The Jewish International Film Festival


The films of this festival are currently screening in the Australian capital cities. There is a wide selection of films, feature narratives as well as documentaries, entertaining as well as frequently informative and illuminating.

As might be expected, there is quite an amount of material looking back into the past, looking to Europe in the 1930s, World War II, the Holocaust, the sufferings of the Jews in the concentration camps, the aftermath.

For those interested in possibilities for peace in Israel, there are two documentaries which one might call must-see. One is The Oslo Diaries, narrative taken from the diaries of Israeli and Palestinian diplomats involved in the discussions in Norway, the preparation and signing of documents, Yasser Arafat for the PLO, Prime Minister Rabin for the Israelis, and the International presence of Bill Clinton and Hosnai Mubarak. It is amazing to look back on what might have been achieved during the 1990s and the subsequent conflicts, the reaction against Rabin and his assassination, the establishing of Hamas.

The companion piece to this documentary is another, The Jewish Underground, amazing for those not aware of the fanatical Zionist movements in the 1970s and 1980s, the desire to bomb the Dome of the Rock and build the Third Temple, assassination of Mayors, placing explosives on Jerusalem buses for mayhem in peak hours, with members of Mossad being interviewed, – and leaders of the Underground being interviewed in the present, their continued presence, even advisory to current Israeli government ministers.

There is another diary film, visualising quotations from men and women involved in the Warsaw ghetto, Who will write our history? There is a recreation of the Sobibor concentration camp and the buildup to the famous escape. There is a contemporary journey where an old man interrogates the family of a Nazi leader in Austria to try to understand what happened, The Interpreter.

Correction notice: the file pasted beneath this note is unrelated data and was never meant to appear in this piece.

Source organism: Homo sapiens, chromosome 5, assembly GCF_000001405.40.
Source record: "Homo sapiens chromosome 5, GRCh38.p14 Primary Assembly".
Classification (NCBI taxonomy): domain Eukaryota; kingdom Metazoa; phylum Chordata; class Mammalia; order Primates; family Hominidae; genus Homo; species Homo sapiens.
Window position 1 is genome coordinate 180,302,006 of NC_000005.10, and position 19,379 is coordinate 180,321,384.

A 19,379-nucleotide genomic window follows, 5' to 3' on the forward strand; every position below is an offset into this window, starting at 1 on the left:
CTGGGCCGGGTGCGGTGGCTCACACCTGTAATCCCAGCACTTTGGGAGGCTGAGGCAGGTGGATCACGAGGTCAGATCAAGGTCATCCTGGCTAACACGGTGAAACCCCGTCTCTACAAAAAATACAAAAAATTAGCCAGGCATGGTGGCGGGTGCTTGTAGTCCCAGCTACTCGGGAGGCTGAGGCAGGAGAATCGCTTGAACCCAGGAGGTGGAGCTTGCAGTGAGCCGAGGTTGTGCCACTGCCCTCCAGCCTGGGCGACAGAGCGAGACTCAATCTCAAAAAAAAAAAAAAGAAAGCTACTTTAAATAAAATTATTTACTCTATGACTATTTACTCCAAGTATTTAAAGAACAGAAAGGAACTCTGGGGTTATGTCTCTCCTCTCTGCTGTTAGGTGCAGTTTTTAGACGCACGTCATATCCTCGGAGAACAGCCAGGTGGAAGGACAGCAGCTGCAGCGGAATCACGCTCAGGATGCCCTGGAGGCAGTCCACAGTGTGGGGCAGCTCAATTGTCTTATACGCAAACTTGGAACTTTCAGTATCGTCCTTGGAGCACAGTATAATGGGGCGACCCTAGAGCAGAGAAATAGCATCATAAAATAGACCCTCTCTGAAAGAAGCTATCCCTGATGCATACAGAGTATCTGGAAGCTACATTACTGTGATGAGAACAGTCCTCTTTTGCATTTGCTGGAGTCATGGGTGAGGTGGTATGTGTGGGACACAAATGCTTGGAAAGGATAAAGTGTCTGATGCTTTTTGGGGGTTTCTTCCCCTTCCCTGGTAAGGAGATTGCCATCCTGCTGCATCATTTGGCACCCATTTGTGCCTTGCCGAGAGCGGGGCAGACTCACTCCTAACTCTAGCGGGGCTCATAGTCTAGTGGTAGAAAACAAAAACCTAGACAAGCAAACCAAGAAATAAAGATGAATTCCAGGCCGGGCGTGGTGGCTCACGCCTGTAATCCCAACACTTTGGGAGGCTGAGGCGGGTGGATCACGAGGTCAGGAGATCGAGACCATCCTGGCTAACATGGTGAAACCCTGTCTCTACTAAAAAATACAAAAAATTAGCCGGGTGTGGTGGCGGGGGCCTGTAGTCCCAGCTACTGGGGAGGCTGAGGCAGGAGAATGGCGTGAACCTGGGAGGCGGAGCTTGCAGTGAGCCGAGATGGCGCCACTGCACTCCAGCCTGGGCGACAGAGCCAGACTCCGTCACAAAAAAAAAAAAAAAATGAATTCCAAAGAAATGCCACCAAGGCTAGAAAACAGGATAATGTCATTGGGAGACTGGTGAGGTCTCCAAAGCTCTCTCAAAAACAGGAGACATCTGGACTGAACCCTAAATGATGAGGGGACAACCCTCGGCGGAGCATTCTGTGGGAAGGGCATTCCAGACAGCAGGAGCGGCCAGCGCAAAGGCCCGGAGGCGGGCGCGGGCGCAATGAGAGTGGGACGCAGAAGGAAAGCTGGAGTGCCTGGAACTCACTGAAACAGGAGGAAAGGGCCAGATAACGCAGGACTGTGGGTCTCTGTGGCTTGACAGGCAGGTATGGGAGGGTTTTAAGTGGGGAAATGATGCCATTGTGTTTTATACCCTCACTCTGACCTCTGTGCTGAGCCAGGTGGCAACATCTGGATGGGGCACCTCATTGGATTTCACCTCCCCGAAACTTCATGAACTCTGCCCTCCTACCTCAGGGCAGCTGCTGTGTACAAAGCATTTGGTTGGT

Of particular interest in terms of Catholic-Jewish dialogue, there is a fine film about the Jewish philosopher, Edith Stein, who became a convert to Catholicism in the 1920s, became a Carmelite nun, Sister Teresa Benedicta, who died in Auschwitz. The film is called A Rose in Winter, an excellent opportunity to learn more about a strong-minded woman, feminist in the early decades of the 20th century, a woman attracted by God questions and the mysticism of Teresa of Avila, a committed nun but one who was willing to die as a Jewish woman in the gas chambers. John Paul II declared her one of the patrons of Europe.

On the lighter side of things, there is an American comedy, To Dust, about an orthodox man grieving his wife and puzzled about what happens as the body decays and uses some absurd situations to discover the truth. There is a spy thriller about a Hezbollah informant being protected by Mossad. The extreme Zionists are featured again in a kibbutz in northern Israel in the early 1970s, the non-Jewish volunteers who work there – and the film turning into a slasher movie, a condemnation of narrow racist Zionist views.

The catalogue for the festival is well worth consulting, many films well worth seeing.

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